Here's the problem. He lied and he knew it. The idea all along was to get people tossed off their plans so they had to enroll in the exchanges which defrays the cost of the sick and elderly. Regardless if it will be beneficial or not, the bottom line is that subterfuge was used to sell it. This was a President that promised transparency. Unfortunately, he is just a more eloquent version of the same old Washington culture.

    November 18, 2013 at 1:36 pm |
    • RichardHead

      Thanks for telling us about all the Turkeys in Washington……..Your on the Wrong thread.

      November 18, 2013 at 1:39 pm |
      • baltopaul


        November 18, 2013 at 1:59 pm |
      • VladT

        Someone is confusing the movie "Free Birds" with reality......

        November 19, 2013 at 4:58 am |
    • MC

      Get psychiatric help today. It's covered by the Affordable Care Act.

      November 18, 2013 at 1:56 pm |
    • Kat Kinsman

      What the what now? Are the birds speaking to you?

      November 18, 2013 at 5:38 pm |
  16. Shuffler

    The only reason to get a fresh turkey is if you want to baste it yourself or fry it. All frozen turkeys are self basting. When you want to fry a turkey you do not want that basting solution injected in the breast.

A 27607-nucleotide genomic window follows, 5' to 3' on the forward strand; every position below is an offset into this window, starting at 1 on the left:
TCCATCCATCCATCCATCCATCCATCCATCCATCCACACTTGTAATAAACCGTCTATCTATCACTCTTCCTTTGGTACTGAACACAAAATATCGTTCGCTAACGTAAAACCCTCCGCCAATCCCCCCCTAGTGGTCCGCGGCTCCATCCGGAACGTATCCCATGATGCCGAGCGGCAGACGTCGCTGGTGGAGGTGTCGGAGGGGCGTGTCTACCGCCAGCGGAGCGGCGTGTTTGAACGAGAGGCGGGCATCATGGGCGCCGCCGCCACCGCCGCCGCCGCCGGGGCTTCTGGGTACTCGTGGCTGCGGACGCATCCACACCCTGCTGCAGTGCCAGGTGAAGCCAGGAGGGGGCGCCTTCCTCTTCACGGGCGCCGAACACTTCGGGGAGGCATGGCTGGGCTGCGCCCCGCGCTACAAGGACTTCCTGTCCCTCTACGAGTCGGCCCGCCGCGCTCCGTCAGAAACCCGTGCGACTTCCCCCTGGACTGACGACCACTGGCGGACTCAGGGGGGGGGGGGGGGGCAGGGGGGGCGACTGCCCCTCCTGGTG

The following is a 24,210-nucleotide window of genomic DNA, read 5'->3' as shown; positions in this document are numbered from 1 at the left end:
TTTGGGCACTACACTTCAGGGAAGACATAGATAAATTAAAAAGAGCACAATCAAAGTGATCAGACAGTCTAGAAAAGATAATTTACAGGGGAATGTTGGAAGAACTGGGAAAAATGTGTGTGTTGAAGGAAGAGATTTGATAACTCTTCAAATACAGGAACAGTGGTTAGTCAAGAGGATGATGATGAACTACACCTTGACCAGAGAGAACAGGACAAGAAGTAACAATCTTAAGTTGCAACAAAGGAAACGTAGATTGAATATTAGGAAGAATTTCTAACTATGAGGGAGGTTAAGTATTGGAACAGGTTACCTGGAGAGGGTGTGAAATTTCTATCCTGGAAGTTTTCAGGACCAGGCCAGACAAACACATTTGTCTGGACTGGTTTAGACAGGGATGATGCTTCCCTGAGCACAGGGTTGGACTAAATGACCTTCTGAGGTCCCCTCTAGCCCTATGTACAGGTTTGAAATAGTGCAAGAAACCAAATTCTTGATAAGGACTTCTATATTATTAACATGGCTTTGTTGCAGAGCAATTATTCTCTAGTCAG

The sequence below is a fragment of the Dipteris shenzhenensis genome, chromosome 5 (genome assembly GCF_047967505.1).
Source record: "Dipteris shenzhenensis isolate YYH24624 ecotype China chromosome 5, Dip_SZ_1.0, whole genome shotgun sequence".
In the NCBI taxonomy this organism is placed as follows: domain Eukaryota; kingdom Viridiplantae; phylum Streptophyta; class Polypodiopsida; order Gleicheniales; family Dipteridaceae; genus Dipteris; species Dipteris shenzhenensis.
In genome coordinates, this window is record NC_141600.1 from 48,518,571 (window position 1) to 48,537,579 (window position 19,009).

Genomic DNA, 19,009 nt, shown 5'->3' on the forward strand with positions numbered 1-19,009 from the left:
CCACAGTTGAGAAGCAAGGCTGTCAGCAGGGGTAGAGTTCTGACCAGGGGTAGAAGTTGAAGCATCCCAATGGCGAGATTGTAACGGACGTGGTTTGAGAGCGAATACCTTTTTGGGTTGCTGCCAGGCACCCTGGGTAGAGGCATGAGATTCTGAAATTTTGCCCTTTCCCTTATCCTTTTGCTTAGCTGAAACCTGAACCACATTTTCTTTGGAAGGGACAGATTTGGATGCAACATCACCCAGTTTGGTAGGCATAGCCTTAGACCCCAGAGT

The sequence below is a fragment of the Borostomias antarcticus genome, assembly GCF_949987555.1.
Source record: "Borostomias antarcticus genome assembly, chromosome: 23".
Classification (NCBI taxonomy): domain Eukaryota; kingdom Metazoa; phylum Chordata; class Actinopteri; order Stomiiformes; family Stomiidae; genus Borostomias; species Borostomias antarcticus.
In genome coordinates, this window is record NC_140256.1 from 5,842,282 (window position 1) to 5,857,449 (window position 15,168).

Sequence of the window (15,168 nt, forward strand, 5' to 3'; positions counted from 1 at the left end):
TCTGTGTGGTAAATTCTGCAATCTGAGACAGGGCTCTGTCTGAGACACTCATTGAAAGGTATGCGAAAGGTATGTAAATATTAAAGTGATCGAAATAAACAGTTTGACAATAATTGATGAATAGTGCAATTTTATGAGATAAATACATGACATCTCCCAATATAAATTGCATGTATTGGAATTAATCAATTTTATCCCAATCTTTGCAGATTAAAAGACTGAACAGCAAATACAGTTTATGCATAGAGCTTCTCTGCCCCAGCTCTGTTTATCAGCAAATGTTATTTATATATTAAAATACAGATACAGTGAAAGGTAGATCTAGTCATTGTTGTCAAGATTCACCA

When I was in the business, most folks were confused regarding the difference in the fresh and frozen.

    November 18, 2013 at 1:14 pm |
    • goatsandgreens

      I don't want basting solution pre-injected in any case.

      November 19, 2013 at 6:43 am |
  17. RichardHead

    There is something Fowl about this article.

    November 18, 2013 at 1:06 pm |
  18. Jean

    I suspect a marketing ploy? Create a shortage and people will run out to buy? However I agree with other posters, I haven't purchased a Butterball in years ever since the one I did buy was tough and tasted like soap...or something un-turkey like. Try to buy the one least messed with.